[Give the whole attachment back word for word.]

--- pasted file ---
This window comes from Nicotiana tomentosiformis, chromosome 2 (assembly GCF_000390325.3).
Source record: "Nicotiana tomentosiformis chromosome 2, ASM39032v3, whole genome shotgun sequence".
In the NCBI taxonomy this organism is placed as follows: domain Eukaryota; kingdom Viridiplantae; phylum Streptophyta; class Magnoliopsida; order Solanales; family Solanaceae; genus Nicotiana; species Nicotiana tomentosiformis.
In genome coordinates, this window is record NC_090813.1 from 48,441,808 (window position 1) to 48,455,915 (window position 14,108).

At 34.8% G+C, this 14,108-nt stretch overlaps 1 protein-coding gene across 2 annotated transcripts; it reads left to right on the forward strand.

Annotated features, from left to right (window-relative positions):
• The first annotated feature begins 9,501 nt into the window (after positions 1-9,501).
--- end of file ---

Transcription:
This window comes from Nicotiana tomentosiformis, chromosome 2 (assembly GCF_000390325.3).
Source record: "Nicotiana tomentosiformis chromosome 2, ASM39032v3, whole genome shotgun sequence".
In the NCBI taxonomy this organism is placed as follows: domain Eukaryota; kingdom Viridiplantae; phylum Streptophyta; class Magnoliopsida; order Solanales; family Solanaceae; genus Nicotiana; species Nicotiana tomentosiformis.
In genome coordinates, this window is record NC_090813.1 from 48,441,808 (window position 1) to 48,455,915 (window position 14,108).

At 34.8% G+C, this 14,108-nt stretch overlaps 1 protein-coding gene across 2 annotated transcripts; it reads left to right on the forward strand.

Annotated features, from left to right (window-relative positions):
• The first annotated feature begins 9,501 nt into the window (after positions 1-9,501).